Stoker – Film Review
Director: Park Chan-Wook
Cast: Nicole Kidman, Mia Wasikowska, Matthew Goode
by Dan Berlinka
Park Chan-Wook’s first English language film, Stoker, is a delicate blend of new-American Gothic and Hitchcock suspense.The geographical terrain may be new, but the haunting, dreamlike tone of the acclaimed ‘Vengeance’ trilogy continues. This is Prison Break hunk Wentworth Miller’s first feature script. The script reportedly did the rounds under a pseudonym before making its way onto the 2010 Black List of best unproduced screenplays. The cinematography is beautiful. It captures small details with an eye that’s almost fetishistic. It never becomes over-stylised.
The three lead performances are all pretty much note perfect. Mia Wasikowska captures the intensity of a teenager who is not yet fully in control of the body that is growing around her. Nevertheless she is starting to sense its power. Nicole Kidman’s slightly preternatural looking face underscores the brittleness of the fragile mother. Matthew Goode wears his charm with the same studied casualness as his preppy clothes, but with eyes that never quite match his easy-going smile.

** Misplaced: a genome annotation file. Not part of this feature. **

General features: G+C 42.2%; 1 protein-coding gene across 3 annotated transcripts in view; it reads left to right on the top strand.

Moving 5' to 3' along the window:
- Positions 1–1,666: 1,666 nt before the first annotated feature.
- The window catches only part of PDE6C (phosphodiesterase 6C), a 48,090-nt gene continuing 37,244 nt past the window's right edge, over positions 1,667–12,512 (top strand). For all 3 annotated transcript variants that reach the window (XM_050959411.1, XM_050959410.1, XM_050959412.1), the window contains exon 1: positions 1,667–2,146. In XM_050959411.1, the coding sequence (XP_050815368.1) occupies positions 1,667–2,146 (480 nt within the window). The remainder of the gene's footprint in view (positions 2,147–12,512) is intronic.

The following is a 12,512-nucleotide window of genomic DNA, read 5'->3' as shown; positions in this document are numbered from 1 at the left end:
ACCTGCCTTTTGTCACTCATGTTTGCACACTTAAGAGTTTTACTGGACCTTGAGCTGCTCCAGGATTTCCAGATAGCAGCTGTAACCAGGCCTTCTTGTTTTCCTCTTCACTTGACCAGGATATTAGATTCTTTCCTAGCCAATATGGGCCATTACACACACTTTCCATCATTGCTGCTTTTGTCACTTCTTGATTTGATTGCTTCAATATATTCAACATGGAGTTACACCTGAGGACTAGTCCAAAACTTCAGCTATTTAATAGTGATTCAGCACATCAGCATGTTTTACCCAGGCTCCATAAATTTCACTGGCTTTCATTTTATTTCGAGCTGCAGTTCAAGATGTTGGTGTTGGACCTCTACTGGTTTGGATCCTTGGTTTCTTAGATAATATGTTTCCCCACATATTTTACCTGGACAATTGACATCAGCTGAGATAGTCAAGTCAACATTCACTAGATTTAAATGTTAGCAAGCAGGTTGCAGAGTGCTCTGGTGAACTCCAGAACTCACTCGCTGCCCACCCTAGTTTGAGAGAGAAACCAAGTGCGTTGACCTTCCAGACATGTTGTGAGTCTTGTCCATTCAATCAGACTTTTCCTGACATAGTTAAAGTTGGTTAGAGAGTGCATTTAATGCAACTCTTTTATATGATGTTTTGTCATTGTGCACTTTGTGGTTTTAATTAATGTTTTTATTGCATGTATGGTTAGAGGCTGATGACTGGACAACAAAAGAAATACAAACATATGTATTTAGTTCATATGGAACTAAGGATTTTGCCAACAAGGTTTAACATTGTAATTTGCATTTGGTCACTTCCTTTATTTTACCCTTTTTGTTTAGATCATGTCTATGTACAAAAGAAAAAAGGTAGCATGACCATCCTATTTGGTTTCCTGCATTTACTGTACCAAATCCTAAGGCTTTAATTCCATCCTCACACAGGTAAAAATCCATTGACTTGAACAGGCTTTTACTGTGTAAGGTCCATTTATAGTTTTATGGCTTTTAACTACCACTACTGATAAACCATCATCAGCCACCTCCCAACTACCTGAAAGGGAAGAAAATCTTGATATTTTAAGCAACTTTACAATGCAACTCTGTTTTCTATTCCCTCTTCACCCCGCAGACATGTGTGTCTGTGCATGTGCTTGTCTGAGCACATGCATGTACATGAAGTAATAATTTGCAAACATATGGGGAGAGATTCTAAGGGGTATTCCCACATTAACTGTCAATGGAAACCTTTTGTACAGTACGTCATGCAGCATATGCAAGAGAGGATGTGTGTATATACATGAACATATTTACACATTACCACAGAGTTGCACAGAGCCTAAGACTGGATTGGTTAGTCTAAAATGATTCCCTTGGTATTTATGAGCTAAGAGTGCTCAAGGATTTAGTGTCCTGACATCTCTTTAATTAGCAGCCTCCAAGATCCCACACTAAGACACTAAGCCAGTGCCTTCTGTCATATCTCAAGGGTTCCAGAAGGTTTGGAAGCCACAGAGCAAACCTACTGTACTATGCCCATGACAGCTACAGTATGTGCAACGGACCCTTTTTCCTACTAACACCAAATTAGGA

“Much schlockier film lurking beneath”
Nonetheless, despite these many fine qualities, it’s a bit of a slow starter. It’s almost as if a surfeit of good taste is holding back the lurid events of the more entertaining second half. At times it feels like there’s a much schlockier film lurking beneath all the artistry. Stoker contains all the tropes of a movie from the nineties ‘from hell’ cycle. Frankly, I would welcome a deeper and earlier commitment to those genre elements.
Still, there’s more than enough beauty and intrigue up on the screen to put this combination of arthouse and psychological thriller high up on your “to see” list.